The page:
The big question we will be forever asking is: “Why isn’t Philippine cuisine as well-known as Thai or Vietnamese?”
Many have their own answers. “It’s too oily,” is the most common. “Colors are not appealing,” is another, while others feel presentation is a major factor.
My dream has always been to make a name for our cuisine in the world market. While I agree with all of the reasons above, I don’t agree that it cannot be done. I have read many Pinoy chefs abroad who have put down our cuisine for a variety of reasons. But I have lived in the country practically my entire life, and I have yet to discover many dishes in the provinces.
There is still so much to learn about our food. Hence, there is also so much to introduce to the world market. For example, how many of us have heard of inutak? Or, serve a foreigner tibok-tibok or dinakdakan and see how they flip.
Funny how some of our dishes are not that acceptable to foreigners initially, but when labeled in a different way, the dishes suddenly become appealing. Dinuguan, for instance. In my restaurant in Vancouver, most foreign guests cringed at the dish when I would tell them it was made from pork blood. But whenever I said it was made from blood sausage, it became interesting to them. Europeans are familiar with blood sausage, by the way; we used to buy ours in Paris and use that to make our dinuguan.
Last week, I experienced a fine-dining meal that I thought qualified to be served at a state dinner. It was a full-fledged Pinoy meal, from appetizers to dessert. For cocktails, we were served adobo pâté, dulong in olive oil with melba toast and chorizitos. The homemade dulong topped with seaweed and pâté were to die for.
As we sat down, we were served soup of Arroz Caldo—gingered chicken consommè with crunchy popped rice, chicken and chive quenelles and saffron oil. Sarap!
For appetizers, we had Guinataang Sugpo, baby prawns and ripe mango with coco cream with vodka and shrimp bisque served with biscocho on the side. The dish was mildly spicy and quite delicious.
Another dish was Dinuguan at Puto, a salad of wild boar blood sausage, pickled shallots and crisp stuffed peppers with aged vinaigrette. This was served with a Bernard Boudry Chinon 2008 wine.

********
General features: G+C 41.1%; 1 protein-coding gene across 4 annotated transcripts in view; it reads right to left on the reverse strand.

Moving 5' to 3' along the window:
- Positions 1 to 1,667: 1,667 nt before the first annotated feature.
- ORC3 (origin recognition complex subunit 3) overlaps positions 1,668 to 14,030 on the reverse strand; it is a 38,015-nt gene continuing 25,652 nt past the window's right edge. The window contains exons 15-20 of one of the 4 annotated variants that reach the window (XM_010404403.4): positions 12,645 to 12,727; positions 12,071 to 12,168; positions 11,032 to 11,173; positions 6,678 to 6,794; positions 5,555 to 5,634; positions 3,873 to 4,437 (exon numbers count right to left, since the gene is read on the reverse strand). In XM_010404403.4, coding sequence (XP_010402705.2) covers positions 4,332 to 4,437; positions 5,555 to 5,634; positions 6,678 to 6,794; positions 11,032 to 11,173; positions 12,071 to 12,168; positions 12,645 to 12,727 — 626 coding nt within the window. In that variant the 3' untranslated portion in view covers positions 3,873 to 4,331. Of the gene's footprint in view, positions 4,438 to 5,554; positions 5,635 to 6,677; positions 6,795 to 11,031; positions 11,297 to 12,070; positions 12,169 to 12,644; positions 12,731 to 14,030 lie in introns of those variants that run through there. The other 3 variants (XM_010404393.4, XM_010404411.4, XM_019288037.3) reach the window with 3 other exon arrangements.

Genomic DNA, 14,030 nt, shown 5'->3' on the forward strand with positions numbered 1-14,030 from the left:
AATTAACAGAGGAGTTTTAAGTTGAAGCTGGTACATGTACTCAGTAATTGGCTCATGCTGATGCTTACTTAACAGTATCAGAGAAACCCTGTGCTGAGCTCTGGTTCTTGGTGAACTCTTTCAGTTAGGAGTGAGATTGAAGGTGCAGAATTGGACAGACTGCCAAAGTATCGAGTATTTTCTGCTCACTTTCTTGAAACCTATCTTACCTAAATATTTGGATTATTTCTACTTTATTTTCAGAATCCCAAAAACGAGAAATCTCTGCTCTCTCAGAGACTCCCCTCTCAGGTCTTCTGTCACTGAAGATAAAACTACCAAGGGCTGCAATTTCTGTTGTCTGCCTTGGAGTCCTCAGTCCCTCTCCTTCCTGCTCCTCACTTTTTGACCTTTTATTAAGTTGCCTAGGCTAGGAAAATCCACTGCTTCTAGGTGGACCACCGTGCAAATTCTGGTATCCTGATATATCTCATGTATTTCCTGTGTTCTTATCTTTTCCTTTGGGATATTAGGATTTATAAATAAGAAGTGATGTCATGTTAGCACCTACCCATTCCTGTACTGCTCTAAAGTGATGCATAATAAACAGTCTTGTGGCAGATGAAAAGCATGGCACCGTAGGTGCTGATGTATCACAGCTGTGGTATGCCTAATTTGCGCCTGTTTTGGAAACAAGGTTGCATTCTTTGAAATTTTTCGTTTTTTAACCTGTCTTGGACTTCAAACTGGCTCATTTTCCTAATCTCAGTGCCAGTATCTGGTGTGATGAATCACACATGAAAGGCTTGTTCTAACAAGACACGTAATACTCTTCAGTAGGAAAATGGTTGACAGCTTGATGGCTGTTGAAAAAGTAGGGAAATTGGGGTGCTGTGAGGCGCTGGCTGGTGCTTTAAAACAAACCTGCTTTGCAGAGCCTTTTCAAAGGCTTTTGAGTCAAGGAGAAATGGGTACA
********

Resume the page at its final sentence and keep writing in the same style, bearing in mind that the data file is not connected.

To cleanse our palate, we were served minted coca-cola sherbet. For main course, we were served good old kare-kare, or slow-cooked composition of beef ox tail, tripe and short ribs, ground rice and peanut paste and annatto shrimp fry. The sauce was deep and rich, the meat was sticky-tender, and, overall, the dish was simply excellent. I even ate the unhealthy ox tail fat, which was melt-in-your-mouth tender. With some of the kare-kare sauce, you find all kinds of justification to down this baby.
For wine, we had a Cotes Du Rhone Coudoulet De Beau Castel. We ended with Dulce De Leche made from carabao’s milk and lime custard with mock marrons glacé, mantecado ice cream, glazed fruits and pili nut brittle. What a superb meal.
I can imagine how awkward the conversation in a state dinner can be, but a delicious meal like this could easily be the topic of conversation—and a showcase of Filipino cooking that can make it worldwide.
The meal was served at the National Food Showdown Appreciation Dinner, held at 9501 restaurant in the ABS-CBN building. It was chef Myrna Segismundo who orchestrated the entire menu with her staff and gave all of us happy diners brought this wonderful experience.
Note: I will be having a live cooking demo at Maya Kitchens this Saturday, starting 9 a.m.